Plasma Neurofilaments Correlate With Disability In Progressive Multiple Sclerosis Patients
ACTA NEUROLOGICA SCANDINAVICA
Diana Ferraro, Claudio Guicciardi, Sara De Biasi, Marcello Pinti, Roberta Bedin, Valentina Camera, Francesca Vitetta, Milena Nasi, Stefano Meletti, Patrizia Sola
Acta Neurol Scand. 2019 Jul 27. doi: 10.1111/ane.13152.
Cerebrospinal fluid (CSF) and blood neurofilaments (NFLs) are markers of axonal damage and are being investigated, mostly in relapsing-remitting (RR) MS, as a marker of disease activity and of response to treatment, while there are less data in progressive MS patients. Primary aim was to measure NFL in plasma samples of untreated patients with primary (PP) and secondary (SP) progressive MS and to correlate them with disability, disease severity, and prior/subsequent disability progression.
Materials And Methods:
Neurofilament concentrations were measured using SIMOA (Single Molecule Array, Simoa HD-1 Analyzer; Quanterix).
Neurofilament concentrations were measured on plasma samples of 70 progressive (27 PP and 43 SP), 21 RRMS patients, and 10 HCs. Longitudinal plasma NFL (pNFL) concentrations (median interval between sampling: 25 months) were available for nine PP/SP patients. PNFL concentrations were significantly higher in PP/SP compared to RRMS patients. They correlated with EDSS and MS Severity Score values. There was no difference in pNFL levels between PP/SP patients with EDSS progression in the preceding year (14% of patients) or during a median follow-up of 27 months (41%). In the longitudinal sub-study, pNFL levels increased in all patients between sampling by a mean value of 23% while EDSS mostly remained stable (77% of cases).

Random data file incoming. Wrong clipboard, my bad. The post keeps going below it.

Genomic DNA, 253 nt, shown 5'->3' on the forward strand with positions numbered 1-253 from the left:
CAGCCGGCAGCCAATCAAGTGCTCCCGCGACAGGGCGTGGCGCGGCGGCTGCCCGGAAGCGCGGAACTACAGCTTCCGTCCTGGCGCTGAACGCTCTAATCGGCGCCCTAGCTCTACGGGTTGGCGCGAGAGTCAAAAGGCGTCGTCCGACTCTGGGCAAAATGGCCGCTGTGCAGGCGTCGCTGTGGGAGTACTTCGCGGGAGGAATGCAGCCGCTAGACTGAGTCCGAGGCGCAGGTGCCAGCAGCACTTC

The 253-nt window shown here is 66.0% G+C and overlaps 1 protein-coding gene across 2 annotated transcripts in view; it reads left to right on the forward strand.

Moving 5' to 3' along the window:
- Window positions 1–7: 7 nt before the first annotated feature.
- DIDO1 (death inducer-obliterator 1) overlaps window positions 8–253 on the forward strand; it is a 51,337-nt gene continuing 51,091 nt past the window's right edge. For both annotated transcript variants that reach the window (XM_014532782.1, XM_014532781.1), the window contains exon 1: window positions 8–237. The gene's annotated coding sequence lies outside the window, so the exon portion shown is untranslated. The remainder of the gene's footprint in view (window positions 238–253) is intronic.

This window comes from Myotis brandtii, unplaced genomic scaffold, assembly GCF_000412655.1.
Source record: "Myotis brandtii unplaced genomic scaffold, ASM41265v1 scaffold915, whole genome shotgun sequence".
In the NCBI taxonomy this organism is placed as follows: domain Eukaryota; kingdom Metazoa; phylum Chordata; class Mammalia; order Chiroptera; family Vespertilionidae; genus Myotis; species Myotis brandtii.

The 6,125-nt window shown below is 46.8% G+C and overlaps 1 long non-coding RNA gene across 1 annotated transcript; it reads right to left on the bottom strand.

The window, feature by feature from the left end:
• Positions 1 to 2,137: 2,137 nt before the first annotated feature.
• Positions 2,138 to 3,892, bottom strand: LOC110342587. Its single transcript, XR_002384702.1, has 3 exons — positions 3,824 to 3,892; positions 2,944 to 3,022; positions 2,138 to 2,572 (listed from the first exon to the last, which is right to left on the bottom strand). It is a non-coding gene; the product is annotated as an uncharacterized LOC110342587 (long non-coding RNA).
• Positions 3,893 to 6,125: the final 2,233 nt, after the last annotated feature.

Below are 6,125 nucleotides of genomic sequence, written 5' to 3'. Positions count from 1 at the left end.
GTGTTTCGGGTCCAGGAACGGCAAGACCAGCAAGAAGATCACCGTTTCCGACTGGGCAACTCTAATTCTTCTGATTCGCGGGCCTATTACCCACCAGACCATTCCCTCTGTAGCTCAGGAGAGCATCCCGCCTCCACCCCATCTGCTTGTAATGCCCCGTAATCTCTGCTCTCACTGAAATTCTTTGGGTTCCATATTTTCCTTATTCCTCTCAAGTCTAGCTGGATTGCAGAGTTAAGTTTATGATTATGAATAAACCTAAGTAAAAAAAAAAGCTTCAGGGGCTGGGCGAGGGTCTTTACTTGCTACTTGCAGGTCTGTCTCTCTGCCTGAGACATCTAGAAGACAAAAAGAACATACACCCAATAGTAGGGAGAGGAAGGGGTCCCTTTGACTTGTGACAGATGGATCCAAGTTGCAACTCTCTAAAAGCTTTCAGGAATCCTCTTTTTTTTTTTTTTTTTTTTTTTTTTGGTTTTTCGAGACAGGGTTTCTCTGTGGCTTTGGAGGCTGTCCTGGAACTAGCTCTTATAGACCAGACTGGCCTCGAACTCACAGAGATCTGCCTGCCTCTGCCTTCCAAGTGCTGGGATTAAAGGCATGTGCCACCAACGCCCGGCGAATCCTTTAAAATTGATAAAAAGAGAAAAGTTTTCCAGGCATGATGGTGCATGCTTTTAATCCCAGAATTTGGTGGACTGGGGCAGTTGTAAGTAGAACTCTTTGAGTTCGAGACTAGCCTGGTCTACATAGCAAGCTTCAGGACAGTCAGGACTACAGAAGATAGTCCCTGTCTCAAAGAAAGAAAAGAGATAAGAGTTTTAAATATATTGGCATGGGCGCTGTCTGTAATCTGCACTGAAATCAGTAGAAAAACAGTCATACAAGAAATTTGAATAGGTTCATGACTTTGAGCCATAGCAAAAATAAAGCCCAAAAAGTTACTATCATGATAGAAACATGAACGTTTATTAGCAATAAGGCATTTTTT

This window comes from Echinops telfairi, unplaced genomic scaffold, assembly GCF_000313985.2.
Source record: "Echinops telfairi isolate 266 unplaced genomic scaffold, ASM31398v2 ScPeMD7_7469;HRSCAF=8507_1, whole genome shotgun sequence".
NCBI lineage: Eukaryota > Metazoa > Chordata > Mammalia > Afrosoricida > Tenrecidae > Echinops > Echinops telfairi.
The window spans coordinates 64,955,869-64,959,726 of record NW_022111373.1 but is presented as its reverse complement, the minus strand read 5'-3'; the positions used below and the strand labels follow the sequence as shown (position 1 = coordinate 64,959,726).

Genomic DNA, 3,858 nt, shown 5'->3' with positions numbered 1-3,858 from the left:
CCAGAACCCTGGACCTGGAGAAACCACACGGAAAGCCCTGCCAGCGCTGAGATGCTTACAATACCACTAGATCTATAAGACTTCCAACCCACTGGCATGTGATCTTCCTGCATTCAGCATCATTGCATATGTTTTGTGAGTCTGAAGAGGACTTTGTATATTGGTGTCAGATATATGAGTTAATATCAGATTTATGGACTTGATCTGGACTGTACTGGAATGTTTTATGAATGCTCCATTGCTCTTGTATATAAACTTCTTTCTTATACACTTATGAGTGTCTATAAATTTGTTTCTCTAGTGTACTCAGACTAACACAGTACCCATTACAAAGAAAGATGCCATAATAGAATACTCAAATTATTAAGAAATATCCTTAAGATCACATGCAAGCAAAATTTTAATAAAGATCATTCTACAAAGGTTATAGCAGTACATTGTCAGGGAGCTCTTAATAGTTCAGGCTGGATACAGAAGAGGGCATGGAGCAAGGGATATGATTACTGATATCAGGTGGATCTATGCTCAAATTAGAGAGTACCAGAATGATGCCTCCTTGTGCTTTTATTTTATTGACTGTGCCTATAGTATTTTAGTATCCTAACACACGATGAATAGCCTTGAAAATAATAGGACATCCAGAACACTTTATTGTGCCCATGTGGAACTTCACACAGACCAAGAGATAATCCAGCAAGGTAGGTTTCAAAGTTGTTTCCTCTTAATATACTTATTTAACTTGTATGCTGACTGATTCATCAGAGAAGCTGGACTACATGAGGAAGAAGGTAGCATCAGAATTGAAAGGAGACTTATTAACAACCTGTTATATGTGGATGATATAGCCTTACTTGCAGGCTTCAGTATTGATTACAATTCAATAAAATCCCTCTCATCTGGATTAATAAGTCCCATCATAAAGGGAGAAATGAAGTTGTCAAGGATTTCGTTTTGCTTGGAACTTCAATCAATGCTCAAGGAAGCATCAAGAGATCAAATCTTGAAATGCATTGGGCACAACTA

In PP/SP progressive MS patients, pNFL levels correlate with disability and increase over time, but are not associated with prior/subsequent disability progression, as measured by EDSS, which may not be a sufficiently sensitive tool in this context.